I bought a WTB Laser Stealth TI Gel (or some such), which was a huge difference, both in overall comfort and in dealing with the numbness. I also ended up getting some different bike shorts because it seemed to me that the tights that I was wearing had a seam in just the wrong spot. This also seems like it helped.

    I still get some numbness in my right toes, so during rides I stop and shake out my leg from time to time, but overall, my leg problem and numbness now seems under control.

  6. #6
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    Ditto here

    Quote Originally Posted by 24601
    I bought some Specialized MTB sport shoes (size 42, the 41 squeezed my toes too much) and am using some Richie pedals (520 know offs). I noticed my toes going numb during the ride. I tried loosening the bottom strap, got better for a while then came back. Tried tightnening them, again worked for a while then came back. Any ideas?

    I went to see a podiatrist about this. He put some pressure with his thumb onto the top of my foot midway between my ankle and the big toe. My toe started going numb almost immediately!! Apparently, there is a bundle of nerves and blood vessels on the top of the foot running down to the toe.

    If you have the top of your shoe too tight (velcro strap or laces) it will make your toes numb. I used to wiggle my toes like crazy, and it would get temporarily better, but had to see a specialist finally ot was driving me nutz!!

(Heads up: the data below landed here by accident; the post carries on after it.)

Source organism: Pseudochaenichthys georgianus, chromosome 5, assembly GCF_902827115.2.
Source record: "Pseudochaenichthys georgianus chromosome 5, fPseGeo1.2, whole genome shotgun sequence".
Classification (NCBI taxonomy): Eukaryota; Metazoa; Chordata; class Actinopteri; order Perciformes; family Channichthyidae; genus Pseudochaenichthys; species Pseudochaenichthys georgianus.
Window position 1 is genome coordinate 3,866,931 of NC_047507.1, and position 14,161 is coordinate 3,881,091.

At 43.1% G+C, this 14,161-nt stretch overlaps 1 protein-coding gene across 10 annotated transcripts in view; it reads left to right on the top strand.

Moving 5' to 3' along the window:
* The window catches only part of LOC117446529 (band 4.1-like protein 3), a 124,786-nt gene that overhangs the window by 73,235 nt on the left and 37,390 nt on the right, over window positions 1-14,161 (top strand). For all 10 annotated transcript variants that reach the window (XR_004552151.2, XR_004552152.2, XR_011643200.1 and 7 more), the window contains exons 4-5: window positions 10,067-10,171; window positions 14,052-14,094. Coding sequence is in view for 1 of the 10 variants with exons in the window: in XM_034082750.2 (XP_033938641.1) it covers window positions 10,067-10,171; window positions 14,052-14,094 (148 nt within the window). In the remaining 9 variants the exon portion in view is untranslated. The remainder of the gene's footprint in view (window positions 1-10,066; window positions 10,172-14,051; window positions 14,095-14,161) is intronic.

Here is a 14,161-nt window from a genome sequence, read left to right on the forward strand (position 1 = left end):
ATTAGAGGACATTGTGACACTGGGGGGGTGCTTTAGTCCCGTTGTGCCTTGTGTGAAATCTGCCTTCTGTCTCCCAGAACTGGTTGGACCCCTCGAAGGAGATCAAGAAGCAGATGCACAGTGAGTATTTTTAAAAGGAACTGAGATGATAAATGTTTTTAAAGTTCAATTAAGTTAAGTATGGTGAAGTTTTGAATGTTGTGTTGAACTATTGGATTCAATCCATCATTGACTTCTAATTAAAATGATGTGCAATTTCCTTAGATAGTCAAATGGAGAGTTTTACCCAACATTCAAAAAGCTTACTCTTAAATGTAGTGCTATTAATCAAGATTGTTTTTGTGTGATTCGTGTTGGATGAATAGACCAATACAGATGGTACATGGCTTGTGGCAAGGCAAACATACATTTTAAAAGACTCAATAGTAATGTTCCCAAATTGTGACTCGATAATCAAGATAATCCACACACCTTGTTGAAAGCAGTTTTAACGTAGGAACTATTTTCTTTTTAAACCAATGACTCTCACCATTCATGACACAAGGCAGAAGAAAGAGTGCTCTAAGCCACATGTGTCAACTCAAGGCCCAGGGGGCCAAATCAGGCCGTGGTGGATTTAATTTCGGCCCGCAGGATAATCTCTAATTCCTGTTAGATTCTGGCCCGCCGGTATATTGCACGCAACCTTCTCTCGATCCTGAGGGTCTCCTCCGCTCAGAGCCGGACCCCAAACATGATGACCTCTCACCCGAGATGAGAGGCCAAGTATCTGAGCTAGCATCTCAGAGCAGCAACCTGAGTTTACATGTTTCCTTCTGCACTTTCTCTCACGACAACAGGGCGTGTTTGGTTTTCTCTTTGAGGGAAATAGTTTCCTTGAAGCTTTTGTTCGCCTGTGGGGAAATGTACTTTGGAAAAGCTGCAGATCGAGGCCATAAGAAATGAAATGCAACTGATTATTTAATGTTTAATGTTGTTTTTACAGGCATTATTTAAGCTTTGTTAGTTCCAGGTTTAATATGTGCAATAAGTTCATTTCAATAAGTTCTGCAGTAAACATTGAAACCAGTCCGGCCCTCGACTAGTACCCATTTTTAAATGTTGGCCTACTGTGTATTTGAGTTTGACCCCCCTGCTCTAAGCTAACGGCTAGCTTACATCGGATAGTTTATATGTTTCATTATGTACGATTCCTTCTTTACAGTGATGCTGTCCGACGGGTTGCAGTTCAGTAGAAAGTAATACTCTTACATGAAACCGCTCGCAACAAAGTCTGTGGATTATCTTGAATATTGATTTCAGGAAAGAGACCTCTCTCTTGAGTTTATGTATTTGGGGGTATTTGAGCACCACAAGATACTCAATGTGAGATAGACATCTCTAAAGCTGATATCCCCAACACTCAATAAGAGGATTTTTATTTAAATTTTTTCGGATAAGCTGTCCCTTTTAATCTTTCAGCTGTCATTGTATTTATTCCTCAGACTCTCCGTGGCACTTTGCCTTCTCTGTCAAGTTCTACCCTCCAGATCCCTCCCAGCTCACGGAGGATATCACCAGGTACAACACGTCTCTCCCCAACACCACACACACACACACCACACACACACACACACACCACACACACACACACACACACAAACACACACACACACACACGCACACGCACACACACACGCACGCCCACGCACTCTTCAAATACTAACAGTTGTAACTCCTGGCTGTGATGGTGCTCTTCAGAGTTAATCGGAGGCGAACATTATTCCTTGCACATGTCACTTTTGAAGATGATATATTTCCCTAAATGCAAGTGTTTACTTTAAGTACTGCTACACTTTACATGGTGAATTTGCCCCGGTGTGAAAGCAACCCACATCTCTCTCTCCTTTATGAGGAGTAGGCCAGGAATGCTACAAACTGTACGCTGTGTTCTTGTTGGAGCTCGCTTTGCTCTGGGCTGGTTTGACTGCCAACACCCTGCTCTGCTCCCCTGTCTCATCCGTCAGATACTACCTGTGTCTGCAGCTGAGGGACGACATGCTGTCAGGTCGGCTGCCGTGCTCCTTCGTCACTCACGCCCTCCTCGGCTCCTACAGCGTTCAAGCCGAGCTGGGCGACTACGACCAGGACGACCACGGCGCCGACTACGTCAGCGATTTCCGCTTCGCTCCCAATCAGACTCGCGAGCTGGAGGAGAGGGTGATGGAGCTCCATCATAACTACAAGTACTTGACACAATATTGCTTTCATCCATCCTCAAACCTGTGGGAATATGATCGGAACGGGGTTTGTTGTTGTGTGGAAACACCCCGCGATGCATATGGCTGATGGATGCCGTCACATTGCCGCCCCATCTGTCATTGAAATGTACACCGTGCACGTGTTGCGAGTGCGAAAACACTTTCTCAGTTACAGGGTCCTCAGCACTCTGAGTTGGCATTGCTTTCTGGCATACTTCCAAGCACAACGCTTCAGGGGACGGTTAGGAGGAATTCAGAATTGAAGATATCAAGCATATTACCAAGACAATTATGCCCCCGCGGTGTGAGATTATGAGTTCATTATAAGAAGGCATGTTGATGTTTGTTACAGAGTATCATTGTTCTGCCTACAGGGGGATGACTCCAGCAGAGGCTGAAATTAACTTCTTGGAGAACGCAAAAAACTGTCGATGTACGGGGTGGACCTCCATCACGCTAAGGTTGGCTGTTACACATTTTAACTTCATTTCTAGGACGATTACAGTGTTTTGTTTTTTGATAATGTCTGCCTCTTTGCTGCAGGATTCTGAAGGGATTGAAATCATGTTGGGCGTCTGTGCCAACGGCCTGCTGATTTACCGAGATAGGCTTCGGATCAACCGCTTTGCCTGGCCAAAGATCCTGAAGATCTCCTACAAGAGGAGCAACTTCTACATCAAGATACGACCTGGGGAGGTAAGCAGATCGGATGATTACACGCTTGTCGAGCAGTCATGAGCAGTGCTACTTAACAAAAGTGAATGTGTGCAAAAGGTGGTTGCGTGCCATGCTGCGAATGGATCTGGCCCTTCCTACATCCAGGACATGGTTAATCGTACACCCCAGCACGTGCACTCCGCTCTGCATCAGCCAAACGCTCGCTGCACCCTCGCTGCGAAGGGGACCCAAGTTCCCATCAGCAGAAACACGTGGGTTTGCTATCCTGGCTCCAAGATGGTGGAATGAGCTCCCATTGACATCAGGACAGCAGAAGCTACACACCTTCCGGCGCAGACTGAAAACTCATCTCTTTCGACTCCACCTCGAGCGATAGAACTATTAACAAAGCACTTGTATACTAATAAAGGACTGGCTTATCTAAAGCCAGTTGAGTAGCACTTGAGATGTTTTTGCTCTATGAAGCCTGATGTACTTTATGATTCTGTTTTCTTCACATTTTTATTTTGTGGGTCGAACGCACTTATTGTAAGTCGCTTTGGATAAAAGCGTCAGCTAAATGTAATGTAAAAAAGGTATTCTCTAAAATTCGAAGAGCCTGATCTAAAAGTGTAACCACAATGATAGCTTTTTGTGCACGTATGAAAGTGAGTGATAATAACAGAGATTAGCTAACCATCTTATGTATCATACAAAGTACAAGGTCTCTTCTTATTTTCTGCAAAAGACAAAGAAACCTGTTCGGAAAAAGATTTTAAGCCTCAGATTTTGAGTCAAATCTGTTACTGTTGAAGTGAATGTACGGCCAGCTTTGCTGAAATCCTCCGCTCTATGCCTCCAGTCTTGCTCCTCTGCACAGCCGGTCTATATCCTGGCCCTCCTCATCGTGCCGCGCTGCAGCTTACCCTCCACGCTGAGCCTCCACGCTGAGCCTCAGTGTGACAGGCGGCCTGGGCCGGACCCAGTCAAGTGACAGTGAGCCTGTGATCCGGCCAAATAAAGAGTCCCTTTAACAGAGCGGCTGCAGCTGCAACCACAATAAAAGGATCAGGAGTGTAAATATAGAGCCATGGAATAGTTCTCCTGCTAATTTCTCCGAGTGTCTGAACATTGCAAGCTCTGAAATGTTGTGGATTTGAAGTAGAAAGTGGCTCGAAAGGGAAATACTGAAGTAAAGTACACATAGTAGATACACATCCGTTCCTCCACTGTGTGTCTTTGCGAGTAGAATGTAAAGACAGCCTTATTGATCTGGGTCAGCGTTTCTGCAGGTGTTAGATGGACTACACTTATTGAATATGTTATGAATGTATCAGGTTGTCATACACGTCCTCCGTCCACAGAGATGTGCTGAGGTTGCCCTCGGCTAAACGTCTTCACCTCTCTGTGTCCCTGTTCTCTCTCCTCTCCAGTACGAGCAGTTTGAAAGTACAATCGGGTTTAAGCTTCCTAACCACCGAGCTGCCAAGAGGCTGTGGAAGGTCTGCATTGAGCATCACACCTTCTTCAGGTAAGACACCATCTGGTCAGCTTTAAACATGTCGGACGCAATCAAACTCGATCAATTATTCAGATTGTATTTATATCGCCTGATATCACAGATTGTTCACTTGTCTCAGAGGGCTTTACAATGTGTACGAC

I loosened the arch strap on my Shimano shoes, and made sure the laces under were not overtight. MUCH better!! And I wear all my shoes looser now too, haven't had problems in almost a year.

    I am using an off the shelf arch support footbed as well. My numb toes are no longer a problem. I know that you could also use small foam to distribute the pressure created by the tongue of the shoe more evenly to the sides and off the top of your foot. The podiatrist suggested this as a last resort but loosening has heped me immensely.

    Good luck.

  7. #7
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    Quote Originally Posted by 24601
    I bought some Specialized MTB sport shoes (size 42, the 41 squeezed my toes too much) and am using some Richie pedals (520 know offs). I noticed my toes going numb during the ride. I tried loosening the bottom strap, got better for a while then came back. Tried tightnening them, again worked for a while then came back. Any ideas?
    Try these things first
    1)move cleat back farther
    2) aftermarket foot bed - Superfeet, etc
    3)different shoe sizes, larger and smaller
    4) different socks,

    if those don't work another resort is a custom orthotic. Prices range from 100 to 300

    I got some from www.wellfeet.com
    he is a cyclist and a former xpert mtn bike racer. So he undesrtands cycling issues

    My problem is overpronation. Orthotics helped tons with more power to the pedals . Has helped numbness a little. Still breaking them in

  8. #8

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    Dr. Boot is here to help! More than you may have wanted to know.

    I'm kind of a boot specialist, so here are some suggestions that are cheap to try and will probably solve the problem.